Global warming plateau linked to air pollution

Associated Press

WASHINGTON (AP) — China's rapid industrial growth helped ease the pace of global warming in the last decade, according to a new study. But greenhouse gases are heating things up again.

While the decade of the 2000s was one of the hottest on record, the pace of warming had eased until 2009 and 2010, when temperatures lurched upward.

The reason for the seeming plateau, according to the study, was the added sulfur polluting the atmosphere from the sharp increase in coal-burning industrial activity in China.

"What's going on is, human activities do two things: They cool the planet and they warm the planet. People normally just focus on the warming effect of CO2 (carbon dioxide), but during the Chinese economic expansion there was a huge increase in sulfur emissions," which have a cooling effect, explained Robert K. Kaufmann of Boston University, lead author of the new study published Monday in Proceedings of the National Academy of Science.

Chinese coal consumption doubled between 2003 and 2007, and that caused a 26 percent increase in global coal consumption, Kaufmann said. That was about the same as the worldwide increase in coal use in the previous 22 years, he said. "So what took 22 years now took four years, and it started at a higher level."

Now, China has recognized the impacts on their environment and on their citizens' health and are installing equipment to scrub out the sulfur particles, Kaufmann said.

Sulfur quickly drops out of the air if it is not replenished, while CO2 remains for a long time, so the warming from CO2 is beginning to be visible again, he noted.

Indeed, NASA and the National Oceanic and Atmospheric Administration, have listed 2010 as tied for the warmest year on record, while the Hadley Center of the British Meteorological Office lists it as second warmest, after 1998.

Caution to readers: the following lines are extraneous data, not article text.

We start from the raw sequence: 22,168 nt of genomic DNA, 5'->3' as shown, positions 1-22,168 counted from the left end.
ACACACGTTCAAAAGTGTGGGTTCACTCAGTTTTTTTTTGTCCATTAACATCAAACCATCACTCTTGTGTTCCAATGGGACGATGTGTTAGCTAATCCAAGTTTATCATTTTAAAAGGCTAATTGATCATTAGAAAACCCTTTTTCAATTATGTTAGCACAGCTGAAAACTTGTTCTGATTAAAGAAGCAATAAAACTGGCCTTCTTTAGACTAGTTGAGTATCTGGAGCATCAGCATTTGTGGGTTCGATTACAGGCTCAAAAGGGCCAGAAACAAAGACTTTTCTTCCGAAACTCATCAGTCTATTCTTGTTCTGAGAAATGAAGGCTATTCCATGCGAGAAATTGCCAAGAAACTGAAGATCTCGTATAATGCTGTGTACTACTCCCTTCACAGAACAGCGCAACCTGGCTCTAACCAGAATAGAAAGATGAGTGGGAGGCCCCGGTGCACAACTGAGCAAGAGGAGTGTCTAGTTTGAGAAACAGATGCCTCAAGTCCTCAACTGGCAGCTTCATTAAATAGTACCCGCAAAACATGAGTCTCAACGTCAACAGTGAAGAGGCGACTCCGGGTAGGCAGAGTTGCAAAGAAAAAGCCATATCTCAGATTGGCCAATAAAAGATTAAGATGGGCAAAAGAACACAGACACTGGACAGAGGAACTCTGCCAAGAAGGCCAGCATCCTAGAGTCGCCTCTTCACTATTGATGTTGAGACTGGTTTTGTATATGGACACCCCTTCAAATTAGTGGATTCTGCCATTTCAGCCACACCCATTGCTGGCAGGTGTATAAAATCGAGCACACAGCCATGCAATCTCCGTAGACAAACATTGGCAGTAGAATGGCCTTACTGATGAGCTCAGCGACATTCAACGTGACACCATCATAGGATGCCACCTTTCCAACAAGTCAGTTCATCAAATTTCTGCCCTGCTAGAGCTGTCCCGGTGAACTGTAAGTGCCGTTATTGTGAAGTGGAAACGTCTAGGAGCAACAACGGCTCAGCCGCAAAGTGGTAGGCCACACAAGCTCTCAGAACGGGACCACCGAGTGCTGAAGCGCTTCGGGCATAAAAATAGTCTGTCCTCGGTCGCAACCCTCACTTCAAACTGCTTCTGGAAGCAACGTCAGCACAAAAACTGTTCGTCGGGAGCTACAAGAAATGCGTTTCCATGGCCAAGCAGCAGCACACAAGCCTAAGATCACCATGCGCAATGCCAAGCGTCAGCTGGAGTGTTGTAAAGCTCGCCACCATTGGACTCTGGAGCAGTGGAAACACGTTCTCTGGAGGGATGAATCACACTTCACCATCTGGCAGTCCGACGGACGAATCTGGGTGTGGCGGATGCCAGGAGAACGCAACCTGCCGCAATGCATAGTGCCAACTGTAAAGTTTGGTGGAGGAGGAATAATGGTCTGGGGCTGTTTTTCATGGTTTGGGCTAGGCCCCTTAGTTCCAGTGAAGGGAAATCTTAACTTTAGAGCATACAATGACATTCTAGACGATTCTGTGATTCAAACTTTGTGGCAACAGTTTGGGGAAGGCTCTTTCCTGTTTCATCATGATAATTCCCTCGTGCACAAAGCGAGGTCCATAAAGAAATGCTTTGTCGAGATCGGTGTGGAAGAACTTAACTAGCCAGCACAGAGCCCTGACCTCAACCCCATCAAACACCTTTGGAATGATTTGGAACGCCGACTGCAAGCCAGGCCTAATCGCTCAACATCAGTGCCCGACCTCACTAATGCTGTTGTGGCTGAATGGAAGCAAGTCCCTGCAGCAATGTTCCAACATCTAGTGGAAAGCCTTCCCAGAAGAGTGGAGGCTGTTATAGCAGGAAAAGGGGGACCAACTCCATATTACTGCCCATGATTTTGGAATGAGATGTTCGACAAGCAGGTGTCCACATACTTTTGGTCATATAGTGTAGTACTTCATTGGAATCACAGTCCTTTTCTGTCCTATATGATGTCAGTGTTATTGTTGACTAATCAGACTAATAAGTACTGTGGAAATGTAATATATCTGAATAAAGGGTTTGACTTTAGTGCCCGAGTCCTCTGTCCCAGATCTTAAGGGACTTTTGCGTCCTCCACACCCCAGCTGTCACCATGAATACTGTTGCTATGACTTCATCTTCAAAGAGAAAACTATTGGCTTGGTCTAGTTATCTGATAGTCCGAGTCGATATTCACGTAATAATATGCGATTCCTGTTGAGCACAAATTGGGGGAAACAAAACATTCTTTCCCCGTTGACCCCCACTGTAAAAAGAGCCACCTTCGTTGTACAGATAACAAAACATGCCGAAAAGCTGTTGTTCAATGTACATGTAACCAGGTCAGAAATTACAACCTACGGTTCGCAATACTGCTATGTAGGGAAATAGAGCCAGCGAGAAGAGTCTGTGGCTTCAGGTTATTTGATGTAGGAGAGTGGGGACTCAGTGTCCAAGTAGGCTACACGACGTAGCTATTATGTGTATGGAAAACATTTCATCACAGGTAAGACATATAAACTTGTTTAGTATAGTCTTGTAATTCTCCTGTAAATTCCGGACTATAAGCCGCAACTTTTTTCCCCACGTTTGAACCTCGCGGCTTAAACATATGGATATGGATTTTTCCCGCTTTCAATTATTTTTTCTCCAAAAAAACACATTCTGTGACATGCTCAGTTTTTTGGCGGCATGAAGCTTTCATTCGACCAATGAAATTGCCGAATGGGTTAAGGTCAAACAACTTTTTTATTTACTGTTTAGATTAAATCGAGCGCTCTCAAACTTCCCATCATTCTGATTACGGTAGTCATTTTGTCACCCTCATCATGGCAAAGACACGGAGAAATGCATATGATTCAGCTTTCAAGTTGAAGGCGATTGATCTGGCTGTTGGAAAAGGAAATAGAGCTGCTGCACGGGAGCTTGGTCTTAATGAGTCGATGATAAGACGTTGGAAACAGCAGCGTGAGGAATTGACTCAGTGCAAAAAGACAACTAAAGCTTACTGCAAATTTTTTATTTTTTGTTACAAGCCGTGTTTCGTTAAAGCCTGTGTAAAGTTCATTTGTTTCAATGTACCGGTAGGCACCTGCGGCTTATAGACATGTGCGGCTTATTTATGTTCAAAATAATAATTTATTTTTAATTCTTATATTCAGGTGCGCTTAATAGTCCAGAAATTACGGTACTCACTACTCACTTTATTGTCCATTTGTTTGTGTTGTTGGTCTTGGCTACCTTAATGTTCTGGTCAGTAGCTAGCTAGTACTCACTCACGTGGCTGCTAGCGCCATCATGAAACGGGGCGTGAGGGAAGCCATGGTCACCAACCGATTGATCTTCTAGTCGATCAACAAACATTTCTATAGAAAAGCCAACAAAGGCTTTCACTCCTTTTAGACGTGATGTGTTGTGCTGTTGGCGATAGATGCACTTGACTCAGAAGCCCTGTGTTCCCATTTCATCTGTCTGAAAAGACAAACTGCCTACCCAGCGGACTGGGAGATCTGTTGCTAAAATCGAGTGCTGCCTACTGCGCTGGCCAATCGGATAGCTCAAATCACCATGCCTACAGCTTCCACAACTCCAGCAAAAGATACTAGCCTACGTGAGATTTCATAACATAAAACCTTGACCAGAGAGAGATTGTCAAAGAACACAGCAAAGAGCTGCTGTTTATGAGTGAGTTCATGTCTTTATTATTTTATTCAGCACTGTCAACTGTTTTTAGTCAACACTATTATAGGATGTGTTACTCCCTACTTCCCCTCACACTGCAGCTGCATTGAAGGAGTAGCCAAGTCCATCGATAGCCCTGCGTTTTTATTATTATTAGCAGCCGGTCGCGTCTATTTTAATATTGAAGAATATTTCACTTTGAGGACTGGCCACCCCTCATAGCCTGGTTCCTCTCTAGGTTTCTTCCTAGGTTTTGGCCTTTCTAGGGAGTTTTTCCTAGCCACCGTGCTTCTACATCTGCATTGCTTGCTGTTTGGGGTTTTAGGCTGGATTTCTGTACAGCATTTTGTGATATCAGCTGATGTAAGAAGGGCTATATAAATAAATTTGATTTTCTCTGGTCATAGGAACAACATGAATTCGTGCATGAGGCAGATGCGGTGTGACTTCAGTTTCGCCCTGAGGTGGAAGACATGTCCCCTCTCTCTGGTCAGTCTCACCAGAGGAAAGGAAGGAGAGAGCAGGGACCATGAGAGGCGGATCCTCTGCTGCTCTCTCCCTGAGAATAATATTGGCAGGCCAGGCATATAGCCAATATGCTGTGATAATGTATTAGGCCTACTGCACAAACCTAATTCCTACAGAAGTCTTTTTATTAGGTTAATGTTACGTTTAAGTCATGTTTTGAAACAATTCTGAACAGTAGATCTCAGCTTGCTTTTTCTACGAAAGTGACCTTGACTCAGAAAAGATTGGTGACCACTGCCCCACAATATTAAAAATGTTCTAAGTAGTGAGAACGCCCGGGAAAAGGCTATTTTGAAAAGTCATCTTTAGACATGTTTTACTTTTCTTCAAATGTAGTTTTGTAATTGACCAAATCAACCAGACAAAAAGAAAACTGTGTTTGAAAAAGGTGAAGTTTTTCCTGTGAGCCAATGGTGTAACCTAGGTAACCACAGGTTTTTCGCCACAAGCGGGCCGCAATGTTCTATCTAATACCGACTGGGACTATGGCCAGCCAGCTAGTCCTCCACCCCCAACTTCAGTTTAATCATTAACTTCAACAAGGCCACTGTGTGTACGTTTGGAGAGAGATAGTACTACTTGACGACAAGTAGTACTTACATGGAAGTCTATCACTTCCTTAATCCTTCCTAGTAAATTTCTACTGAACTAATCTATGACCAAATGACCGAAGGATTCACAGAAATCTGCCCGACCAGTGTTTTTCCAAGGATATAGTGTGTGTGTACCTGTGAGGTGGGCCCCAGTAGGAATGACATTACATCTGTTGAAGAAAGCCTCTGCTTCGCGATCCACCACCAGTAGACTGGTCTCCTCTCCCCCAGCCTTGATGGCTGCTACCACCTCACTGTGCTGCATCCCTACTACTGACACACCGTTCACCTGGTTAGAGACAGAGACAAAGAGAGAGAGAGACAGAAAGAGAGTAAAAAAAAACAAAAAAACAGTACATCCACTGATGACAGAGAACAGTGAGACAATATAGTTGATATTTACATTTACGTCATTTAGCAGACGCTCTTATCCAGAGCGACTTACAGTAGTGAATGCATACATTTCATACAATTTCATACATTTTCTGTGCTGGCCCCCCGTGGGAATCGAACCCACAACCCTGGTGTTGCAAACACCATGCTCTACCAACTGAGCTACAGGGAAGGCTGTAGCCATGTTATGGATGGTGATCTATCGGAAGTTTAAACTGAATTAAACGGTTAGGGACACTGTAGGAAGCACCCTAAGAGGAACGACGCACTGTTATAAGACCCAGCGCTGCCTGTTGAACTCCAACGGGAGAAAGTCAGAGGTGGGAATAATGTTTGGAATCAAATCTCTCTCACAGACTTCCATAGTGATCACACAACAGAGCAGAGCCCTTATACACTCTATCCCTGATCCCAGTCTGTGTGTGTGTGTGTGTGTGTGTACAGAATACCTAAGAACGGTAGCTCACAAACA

Some have even suggested that injecting sulfur compounds into the atmosphere might help ease global warming by increasing clouds and haze that would reflect sunlight, but an earlier study concluded that would be a bad idea.

Injecting enough sulfur to reduce warming would wipe out the Arctic ozone layer and delay recovery of the Antarctic ozone hole by as much as 70 years, according to an analysis by Simone Tilmes of the National Center for Atmospheric Research in Boulder, Colo.

"While climate change is a major threat, more research is required before society attempts global geoengineering solutions," said Tilmes.

Overall, global temperatures have been increasing for more than a century since the industrial revolution began adding gases like carbon dioxide to the air. But there have been similar plateaus, such as during the post-World War II era when industrial production boosted sulfur emissions in several parts of the world, Kaufmann explained.

Atmospheric scientists and environmentalists are concerned that continued rising temperatures could have serious impacts worldwide, ranging from drought in some areas, changes in storm patterns, spread of tropical diseases and rising sea levels.

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Online: http://www.pnas.org

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